BACKGROUND OF THE INVENTION

There are three typical systems for ink-jet printing. In one system ink is ejected in the form of droplets through a small nozzle (measuring usually several microns to several hundreds microns in diameter), and to each droplet is imparted a predetermined static charge by electrical signals, followed by electrostatic deflection of the droplets between high-voltage deflection plates to form a character, a figure, or the like on a recording medium according to a predetermined dot matrix. In a second system ink is drawn in the form of droplets through a small nozzle of the above-specified size under the electrostatic control of high-voltage plates, accelerated, and then deflected electrostatically between deflection plates to form letters or figures on a recording medium according to a predetermined dot matrix. In a third system ink droplets are ejected in response to electrical signals to form letters or figures on a recording medium according to a predetermined dot matrix.

That is to say, typical ink-jet printing systems consist basically of forming a letter or a figure on a recording medium by ejecting ink droplets through a small nozzle, which are electrically charged and controlled electrostatically, or by discharging ink droplets from a small nozzle in response to electrical signals.

Aqueous ink used in these systems for ink-jet printing typically comprises water as a vehicle, a hydrophilic organic solvent, a coloring dye, and other optional additives. With such ink, letters, figures, or pictures can be printed on various objects, such as plastics, metals, paper, cloth, and so on.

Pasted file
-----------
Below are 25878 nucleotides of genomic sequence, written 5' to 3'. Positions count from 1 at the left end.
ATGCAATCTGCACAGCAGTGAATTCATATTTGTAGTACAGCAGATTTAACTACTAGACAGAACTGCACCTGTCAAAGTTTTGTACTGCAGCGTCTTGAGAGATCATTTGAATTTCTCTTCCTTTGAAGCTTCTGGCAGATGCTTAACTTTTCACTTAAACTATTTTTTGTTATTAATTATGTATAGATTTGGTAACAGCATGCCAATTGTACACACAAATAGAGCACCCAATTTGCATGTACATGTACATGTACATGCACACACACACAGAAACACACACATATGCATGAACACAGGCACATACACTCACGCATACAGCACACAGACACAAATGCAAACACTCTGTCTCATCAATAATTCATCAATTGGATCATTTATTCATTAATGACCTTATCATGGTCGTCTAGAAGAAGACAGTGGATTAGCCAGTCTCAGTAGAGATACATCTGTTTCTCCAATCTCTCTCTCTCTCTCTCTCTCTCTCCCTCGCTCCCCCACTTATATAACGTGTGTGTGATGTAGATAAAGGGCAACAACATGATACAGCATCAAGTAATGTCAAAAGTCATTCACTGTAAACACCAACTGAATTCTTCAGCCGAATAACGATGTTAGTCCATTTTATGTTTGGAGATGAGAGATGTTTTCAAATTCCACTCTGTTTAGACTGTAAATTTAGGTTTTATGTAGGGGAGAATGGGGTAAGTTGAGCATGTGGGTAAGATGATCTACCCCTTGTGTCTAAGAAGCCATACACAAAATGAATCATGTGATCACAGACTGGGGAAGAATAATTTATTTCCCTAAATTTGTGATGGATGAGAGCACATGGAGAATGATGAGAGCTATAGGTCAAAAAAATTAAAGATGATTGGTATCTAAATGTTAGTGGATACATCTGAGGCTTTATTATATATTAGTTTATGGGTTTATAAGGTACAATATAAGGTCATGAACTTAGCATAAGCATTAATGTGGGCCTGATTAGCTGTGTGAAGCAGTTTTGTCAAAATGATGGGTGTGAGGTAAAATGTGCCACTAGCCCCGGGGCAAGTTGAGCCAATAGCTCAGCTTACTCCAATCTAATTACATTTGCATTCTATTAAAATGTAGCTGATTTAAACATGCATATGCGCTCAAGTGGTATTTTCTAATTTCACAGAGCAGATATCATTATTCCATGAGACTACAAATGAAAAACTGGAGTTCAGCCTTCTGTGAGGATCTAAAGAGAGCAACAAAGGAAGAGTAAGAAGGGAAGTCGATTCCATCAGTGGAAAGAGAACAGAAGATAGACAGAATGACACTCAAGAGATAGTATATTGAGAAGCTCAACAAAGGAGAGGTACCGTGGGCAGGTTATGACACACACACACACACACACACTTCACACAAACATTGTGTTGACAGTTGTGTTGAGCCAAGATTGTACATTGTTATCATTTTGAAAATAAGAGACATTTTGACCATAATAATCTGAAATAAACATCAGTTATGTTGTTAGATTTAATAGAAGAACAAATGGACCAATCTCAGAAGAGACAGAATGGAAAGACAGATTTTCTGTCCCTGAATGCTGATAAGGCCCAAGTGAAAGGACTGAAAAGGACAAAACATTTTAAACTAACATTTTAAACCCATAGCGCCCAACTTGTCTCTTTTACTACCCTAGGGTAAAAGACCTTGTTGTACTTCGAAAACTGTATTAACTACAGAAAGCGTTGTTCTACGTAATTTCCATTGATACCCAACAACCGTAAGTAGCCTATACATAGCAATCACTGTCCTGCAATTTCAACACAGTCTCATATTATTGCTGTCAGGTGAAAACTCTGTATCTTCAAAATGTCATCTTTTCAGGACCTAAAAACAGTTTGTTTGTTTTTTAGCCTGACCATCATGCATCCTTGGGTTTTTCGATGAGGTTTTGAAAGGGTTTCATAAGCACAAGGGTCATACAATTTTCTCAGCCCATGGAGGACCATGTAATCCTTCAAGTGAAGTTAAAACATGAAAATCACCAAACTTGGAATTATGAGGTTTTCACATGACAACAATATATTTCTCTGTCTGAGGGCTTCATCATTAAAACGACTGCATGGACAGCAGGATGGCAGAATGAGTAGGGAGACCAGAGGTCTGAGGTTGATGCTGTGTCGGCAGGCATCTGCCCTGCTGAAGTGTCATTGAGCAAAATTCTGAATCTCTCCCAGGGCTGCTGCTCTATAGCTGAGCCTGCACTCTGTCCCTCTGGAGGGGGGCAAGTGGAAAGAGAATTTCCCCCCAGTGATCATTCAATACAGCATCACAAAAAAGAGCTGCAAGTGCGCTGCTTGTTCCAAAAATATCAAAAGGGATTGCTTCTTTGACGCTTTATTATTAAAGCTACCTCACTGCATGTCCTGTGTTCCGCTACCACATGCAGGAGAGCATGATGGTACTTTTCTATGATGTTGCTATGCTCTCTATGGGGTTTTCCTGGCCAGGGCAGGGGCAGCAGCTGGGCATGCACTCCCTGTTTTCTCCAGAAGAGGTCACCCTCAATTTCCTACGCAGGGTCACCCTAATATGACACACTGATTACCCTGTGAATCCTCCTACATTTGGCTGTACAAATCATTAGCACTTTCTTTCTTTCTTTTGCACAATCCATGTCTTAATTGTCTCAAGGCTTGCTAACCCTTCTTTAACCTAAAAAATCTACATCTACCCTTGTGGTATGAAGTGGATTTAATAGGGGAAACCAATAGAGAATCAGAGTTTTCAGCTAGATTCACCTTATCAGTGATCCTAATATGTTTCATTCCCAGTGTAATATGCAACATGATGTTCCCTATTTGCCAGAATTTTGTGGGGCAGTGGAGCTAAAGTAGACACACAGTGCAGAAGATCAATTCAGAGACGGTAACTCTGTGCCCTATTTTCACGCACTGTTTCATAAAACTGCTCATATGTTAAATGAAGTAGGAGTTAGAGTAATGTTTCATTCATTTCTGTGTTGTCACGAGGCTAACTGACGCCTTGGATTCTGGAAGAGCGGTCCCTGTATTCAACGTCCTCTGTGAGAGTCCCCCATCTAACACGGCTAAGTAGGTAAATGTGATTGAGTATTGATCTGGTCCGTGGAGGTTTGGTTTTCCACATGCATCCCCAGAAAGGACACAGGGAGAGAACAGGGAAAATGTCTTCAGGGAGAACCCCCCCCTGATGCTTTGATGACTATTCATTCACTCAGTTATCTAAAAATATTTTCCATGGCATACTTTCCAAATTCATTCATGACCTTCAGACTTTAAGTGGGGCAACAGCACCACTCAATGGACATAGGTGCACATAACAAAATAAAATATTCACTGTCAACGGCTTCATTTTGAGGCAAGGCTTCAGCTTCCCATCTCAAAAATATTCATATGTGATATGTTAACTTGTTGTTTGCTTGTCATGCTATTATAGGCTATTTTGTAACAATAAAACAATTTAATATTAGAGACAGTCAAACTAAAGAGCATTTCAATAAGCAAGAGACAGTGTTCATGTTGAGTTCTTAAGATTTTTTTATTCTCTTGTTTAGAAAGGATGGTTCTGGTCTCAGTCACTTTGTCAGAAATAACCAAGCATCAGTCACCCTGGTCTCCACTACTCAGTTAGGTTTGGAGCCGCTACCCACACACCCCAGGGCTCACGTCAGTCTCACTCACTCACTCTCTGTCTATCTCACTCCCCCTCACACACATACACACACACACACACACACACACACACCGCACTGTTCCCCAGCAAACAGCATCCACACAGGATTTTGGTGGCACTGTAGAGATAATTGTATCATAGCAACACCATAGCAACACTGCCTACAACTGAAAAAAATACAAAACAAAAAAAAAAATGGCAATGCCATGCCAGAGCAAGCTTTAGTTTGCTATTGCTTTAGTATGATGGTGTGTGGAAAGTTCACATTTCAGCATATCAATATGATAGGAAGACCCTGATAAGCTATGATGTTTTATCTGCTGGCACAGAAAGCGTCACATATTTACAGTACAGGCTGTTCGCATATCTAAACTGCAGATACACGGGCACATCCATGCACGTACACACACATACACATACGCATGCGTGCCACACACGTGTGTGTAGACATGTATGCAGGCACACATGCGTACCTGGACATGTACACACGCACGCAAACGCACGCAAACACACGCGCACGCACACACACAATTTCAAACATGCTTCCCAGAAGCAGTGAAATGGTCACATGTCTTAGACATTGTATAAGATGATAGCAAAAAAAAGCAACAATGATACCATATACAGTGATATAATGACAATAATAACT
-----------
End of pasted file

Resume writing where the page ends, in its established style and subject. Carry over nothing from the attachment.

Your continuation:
For recording letters, figures, or pictures on such objects using an ink-jet printing process, the aqueous ink must meet the following requirements:

(1) Requirements for providing uniform ink droplets through a small nozzle:

(a) the ink should have a viscosity ranging from 1 to 10 cps at 20 C.;

(b) the ink should have a surface tension of more than 20 dynes/cm; and

(c) the ink should be homogeneous and comprised of uniformly sized particles.

(2) Requirements for providing good color in an image on a recording medium;

(a) the ink should contain dyes that provide colors identical to those required in the final color image;

(b) in the case of color reproduction according to the subtractive process, the ink preferably contains yellow, magenta, and cyan dyes which absorb light only in their respective desired spectral ranges, and desirably do not absorb light in other ranges;

(c) the ink should provide a color image which is satisfactorily sharp, and does not spread on the recording medium;

(d) the ink contains dyes that provide high chroma and color density on the recording medium, and does not change in hue during storage or after it is applied onto the recording medium to form a color image (that is, the ink should have excellent light-fastness);

(e) the ink should contain dyes that have a water solubility high enough to provide an ink composition of high chroma and color density;

(f) the ink should contain dyes that do not render the ink extremely viscous; and

(g) the ink should contain dyes that have low crystallizability such that they do not crystallize or solidify during storage or on standing in the ink to form deposits that clog the nozzle.

(3) Requirements for providing a good image on a recording medium:

(a) the ink droplets applied onto the recording medium penetrate thereinto rapidly and dry quickly enough to form a letter or a figure that does not lose shape;

(b) the ink upon drying has water resisting property high enough to provide that the letters or figures formed do not dissolve in water; and